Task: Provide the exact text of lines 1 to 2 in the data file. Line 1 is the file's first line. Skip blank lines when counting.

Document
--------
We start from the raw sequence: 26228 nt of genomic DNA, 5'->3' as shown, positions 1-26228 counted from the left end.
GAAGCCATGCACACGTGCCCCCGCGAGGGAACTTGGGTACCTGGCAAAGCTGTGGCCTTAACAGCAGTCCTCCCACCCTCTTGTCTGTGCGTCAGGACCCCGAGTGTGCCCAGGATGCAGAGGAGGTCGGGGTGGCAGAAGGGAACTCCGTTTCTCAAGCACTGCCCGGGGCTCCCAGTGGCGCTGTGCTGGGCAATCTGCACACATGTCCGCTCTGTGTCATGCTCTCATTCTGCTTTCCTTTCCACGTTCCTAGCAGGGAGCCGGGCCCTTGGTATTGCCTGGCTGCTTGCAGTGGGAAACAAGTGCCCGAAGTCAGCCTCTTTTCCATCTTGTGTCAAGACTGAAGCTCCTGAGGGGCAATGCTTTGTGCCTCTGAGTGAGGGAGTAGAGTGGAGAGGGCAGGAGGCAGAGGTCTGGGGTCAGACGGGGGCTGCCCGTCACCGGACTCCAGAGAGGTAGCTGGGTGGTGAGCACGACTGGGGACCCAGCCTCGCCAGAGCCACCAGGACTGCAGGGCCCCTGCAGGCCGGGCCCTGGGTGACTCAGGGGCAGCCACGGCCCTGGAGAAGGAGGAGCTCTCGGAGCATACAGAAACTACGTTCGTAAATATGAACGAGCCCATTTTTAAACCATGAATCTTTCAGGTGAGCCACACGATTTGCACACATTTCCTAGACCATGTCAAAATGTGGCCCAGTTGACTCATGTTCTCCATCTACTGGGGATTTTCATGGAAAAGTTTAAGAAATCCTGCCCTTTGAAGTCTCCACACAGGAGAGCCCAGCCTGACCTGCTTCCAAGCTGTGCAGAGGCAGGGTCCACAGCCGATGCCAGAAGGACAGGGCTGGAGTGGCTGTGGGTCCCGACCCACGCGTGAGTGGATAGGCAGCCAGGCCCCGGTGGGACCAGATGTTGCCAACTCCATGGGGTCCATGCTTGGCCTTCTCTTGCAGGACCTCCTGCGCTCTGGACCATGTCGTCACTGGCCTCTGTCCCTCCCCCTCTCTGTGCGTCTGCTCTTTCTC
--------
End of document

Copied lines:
We start from the raw sequence: 26228 nt of genomic DNA, 5'->3' as shown, positions 1-26228 counted from the left end.
GAAGCCATGCACACGTGCCCCCGCGAGGGAACTTGGGTACCTGGCAAAGCTGTGGCCTTAACAGCAGTCCTCCCACCCTCTTGTCTGTGCGTCAGGACCCCGAGTGTGCCCAGGATGCAGAGGAGGTCGGGGTGGCAGAAGGGAACTCCGTTTCTCAAGCACTGCCCGGGGCTCCCAGTGGCGCTGTGCTGGGCAATCTGCACACATGTCCGCTCTGTGTCATGCTCTCATTCTGCTTTCCTTTCCACGTTCCTAGCAGGGAGCCGGGCCCTTGGTATTGCCTGGCTGCTTGCAGTGGGAAACAAGTGCCCGAAGTCAGCCTCTTTTCCATCTTGTGTCAAGACTGAAGCTCCTGAGGGGCAATGCTTTGTGCCTCTGAGTGAGGGAGTAGAGTGGAGAGGGCAGGAGGCAGAGGTCTGGGGTCAGACGGGGGCTGCCCGTCACCGGACTCCAGAGAGGTAGCTGGGTGGTGAGCACGACTGGGGACCCAGCCTCGCCAGAGCCACCAGGACTGCAGGGCCCCTGCAGGCCGGGCCCTGGGTGACTCAGGGGCAGCCACGGCCCTGGAGAAGGAGGAGCTCTCGGAGCATACAGAAACTACGTTCGTAAATATGAACGAGCCCATTTTTAAACCATGAATCTTTCAGGTGAGCCACACGATTTGCACACATTTCCTAGACCATGTCAAAATGTGGCCCAGTTGACTCATGTTCTCCATCTACTGGGGATTTTCATGGAAAAGTTTAAGAAATCCTGCCCTTTGAAGTCTCCACACAGGAGAGCCCAGCCTGACCTGCTTCCAAGCTGTGCAGAGGCAGGGTCCACAGCCGATGCCAGAAGGACAGGGCTGGAGTGGCTGTGGGTCCCGACCCACGCGTGAGTGGATAGGCAGCCAGGCCCCGGTGGGACCAGATGTTGCCAACTCCATGGGGTCCATGCTTGGCCTTCTCTTGCAGGACCTCCTGCGCTCTGGACCATGTCGTCACTGGCCTCTGTCCCTCCCCCTCTCTGTGCGTCTGCTCTTTCTC